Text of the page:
Afghanistan is in many ways the creation of colonial boundaries. The Pathan tribal grouping was arbitrarily divided by a British imperial decision to draw a line through its tribal area. It is known as the Durand Line and was ratified in 1919. The presence of a large number of Pathans in Pakistan with family, friends and commercial ties on the other side of the border gives Pakistan a great deal of leverage in the affairs of Afghanistan.

There are four major tribal groupings. The Pathans constitute around 50 percent of the population and are the dominate tribe; they are Sunni and comprise the majority of the Taliban. They oppress and dominate the other tribal groups, particularly the Hazaras who are Shia. Kabul is and will remain a city state, divorced from much of what goes on in the rest of the country.

We have witnessed the US scrambling out of Kabul. They have learned little from their other wars and they seem incapable of doing so. The military-industrial complex will ensure that. There is too much money involved. The complex props up the American Stock Exchange. War is factored into the US economy.

The US is a dangerous failing state.

The US has been forced to leave Afghanistan for the same reason it was forced to leave Vietnam; a lack of objectives and strategic plan, which demonstrated it did not know what it was doing. They made up reasons to justify the insatiable needs of the military-industrial complex, until public opinion and the ill discipline and weariness of US and Afghan troops forced a decision. In addition, hubris, an over-reliance on technology, poor intelligence and the topography all added up to a failed venture. In military terms the US should have left Afghanistan in 2006 or 2007.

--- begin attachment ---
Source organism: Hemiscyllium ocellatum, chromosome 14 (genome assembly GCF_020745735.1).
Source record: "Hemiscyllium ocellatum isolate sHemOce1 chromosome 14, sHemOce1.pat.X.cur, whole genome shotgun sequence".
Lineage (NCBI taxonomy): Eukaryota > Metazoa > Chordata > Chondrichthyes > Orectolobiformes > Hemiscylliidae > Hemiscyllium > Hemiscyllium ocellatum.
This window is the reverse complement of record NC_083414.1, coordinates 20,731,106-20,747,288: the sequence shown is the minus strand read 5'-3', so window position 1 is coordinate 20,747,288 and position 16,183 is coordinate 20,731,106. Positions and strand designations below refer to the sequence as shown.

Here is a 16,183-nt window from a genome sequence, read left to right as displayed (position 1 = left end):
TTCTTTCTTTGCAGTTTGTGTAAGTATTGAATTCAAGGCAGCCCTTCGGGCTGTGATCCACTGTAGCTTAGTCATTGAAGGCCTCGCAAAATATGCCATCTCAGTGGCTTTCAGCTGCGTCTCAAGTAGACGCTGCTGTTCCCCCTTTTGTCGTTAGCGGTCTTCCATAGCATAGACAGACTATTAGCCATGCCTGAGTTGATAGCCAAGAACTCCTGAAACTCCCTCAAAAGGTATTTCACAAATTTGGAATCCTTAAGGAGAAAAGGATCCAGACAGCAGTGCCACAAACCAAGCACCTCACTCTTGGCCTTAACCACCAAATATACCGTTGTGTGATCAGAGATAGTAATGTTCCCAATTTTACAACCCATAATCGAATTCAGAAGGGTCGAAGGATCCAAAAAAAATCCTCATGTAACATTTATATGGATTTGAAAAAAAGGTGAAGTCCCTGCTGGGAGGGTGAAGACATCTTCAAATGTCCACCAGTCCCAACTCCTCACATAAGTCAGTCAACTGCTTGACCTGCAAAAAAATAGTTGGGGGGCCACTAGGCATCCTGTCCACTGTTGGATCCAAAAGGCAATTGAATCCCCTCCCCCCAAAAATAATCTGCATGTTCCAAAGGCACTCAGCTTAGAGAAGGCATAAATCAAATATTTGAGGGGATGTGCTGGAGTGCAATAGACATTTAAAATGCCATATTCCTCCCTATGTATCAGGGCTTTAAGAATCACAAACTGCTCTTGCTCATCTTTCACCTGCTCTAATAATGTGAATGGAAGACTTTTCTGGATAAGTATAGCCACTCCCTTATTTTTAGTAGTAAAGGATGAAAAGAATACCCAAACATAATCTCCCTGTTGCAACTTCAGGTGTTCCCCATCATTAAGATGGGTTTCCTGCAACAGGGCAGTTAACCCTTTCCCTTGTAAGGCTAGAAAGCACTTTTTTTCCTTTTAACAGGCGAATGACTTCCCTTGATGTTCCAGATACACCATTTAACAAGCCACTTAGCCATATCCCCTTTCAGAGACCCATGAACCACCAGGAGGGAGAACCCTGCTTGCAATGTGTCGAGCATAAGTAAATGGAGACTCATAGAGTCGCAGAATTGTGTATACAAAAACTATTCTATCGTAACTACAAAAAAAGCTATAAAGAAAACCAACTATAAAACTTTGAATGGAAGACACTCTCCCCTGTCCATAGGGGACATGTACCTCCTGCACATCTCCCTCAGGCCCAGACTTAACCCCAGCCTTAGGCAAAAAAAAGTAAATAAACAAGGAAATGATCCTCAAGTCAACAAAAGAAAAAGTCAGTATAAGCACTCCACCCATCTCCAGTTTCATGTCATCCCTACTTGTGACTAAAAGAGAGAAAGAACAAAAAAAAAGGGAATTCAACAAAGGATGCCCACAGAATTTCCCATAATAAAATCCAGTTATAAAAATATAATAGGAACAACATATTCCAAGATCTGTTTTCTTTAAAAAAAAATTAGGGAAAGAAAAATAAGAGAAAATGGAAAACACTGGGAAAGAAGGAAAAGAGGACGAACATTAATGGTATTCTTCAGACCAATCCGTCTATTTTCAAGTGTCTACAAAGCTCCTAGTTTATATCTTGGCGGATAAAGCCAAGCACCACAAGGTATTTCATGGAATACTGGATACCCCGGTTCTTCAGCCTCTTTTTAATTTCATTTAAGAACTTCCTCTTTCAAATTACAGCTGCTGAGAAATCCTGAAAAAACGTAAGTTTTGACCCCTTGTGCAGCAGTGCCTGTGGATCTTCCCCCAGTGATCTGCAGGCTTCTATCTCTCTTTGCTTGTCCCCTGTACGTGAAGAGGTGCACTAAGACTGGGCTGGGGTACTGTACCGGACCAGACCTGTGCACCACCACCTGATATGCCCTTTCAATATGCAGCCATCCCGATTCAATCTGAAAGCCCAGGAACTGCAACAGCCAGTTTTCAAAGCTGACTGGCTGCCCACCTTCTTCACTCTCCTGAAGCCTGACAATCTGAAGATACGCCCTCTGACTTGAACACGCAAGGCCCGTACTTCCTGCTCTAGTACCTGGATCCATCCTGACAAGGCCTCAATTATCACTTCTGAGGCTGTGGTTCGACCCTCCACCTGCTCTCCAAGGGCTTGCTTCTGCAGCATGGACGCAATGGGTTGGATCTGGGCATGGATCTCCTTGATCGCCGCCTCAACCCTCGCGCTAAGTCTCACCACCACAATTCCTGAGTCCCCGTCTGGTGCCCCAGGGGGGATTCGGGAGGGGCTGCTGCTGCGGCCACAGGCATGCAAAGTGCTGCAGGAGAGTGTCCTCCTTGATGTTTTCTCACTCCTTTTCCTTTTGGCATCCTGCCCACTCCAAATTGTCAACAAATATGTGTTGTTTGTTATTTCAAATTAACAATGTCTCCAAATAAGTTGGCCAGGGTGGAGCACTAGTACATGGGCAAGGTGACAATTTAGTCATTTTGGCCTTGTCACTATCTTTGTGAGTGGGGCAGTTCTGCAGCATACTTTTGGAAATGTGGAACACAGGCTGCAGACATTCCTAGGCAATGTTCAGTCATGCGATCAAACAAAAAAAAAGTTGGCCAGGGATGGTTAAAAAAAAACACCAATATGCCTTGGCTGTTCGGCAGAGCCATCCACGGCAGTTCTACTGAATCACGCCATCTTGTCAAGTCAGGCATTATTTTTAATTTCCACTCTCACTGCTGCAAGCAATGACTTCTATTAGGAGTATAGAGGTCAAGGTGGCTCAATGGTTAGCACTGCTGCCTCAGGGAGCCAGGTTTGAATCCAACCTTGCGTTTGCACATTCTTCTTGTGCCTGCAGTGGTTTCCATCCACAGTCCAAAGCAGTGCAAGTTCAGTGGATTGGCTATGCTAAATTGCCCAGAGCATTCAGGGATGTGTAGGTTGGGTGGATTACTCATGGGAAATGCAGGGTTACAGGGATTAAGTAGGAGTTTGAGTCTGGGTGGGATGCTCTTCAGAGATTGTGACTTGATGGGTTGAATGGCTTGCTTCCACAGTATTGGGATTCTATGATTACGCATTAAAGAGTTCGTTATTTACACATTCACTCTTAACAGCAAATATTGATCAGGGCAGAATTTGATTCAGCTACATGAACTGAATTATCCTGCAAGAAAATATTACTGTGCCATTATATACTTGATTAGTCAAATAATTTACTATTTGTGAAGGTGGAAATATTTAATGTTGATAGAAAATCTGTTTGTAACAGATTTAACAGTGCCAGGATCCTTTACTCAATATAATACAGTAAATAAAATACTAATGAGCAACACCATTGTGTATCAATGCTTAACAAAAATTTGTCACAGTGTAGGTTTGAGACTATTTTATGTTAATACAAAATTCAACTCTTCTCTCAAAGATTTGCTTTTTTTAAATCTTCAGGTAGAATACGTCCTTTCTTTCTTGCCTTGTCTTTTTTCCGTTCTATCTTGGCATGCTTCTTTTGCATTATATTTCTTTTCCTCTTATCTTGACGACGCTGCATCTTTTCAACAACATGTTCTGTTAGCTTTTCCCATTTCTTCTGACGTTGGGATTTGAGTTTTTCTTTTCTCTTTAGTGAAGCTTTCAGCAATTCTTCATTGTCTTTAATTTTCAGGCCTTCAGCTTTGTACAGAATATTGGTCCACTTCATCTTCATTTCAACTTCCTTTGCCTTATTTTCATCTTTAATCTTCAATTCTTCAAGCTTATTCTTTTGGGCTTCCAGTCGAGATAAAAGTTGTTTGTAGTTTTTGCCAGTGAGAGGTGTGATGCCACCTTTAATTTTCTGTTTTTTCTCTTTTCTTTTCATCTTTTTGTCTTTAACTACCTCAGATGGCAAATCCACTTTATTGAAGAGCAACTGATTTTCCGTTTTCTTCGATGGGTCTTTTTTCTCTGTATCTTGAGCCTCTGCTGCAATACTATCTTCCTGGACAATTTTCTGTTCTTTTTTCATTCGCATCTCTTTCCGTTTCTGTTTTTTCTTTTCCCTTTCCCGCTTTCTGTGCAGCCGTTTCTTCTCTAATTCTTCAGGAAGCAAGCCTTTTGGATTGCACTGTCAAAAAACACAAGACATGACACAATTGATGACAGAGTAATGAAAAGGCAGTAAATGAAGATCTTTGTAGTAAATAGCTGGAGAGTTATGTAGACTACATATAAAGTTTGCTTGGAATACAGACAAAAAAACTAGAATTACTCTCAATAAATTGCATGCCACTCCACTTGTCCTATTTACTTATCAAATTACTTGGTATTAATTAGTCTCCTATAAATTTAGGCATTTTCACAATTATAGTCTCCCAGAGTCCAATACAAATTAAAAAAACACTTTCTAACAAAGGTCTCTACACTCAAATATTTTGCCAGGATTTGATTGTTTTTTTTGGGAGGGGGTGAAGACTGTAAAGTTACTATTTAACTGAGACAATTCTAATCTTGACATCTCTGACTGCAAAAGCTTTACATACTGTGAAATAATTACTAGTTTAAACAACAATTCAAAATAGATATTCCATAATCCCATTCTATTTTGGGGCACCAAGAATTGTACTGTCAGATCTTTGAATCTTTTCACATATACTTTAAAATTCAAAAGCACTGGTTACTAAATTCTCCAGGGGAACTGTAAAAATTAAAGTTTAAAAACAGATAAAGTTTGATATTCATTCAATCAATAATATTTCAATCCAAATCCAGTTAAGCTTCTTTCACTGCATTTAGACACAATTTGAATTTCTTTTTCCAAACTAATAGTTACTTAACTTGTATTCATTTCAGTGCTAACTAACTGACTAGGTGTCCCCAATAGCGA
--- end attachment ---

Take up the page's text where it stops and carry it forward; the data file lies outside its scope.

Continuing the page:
US prestige has suffered but the complex has moved on to what it sees as a bigger prize, China. It has been boosting the confidence and egos of US and allied politicians with talk of the inferiority and weakness of the Chinese system of government and superiority of Western democracies in meeting future challenges, a claim that is not upheld in light of their response to the COVID-19 pandemic and climate change.

China is in the sights of the military-industrial complex and is a bigger prize than Iraq and Afghanistan. Demonization of China by the US and its allies promises the construction of many new planes, ships and submarines. The military-industrial complex is not noted for its social conscience or consideration of the long-term consequences. Nor does climate change figure in its plans for a profitable future.

The author, an Australian political commentator, author and retired diplomat, has served with Australian outposts in South Africa, Pakistan, Afghanistan, Saudi Arabia and Sri Lanka among others. The author contributed this article to China Watch, a think tank powered by China Daily. The views do not necessarily reflect those of China Daily.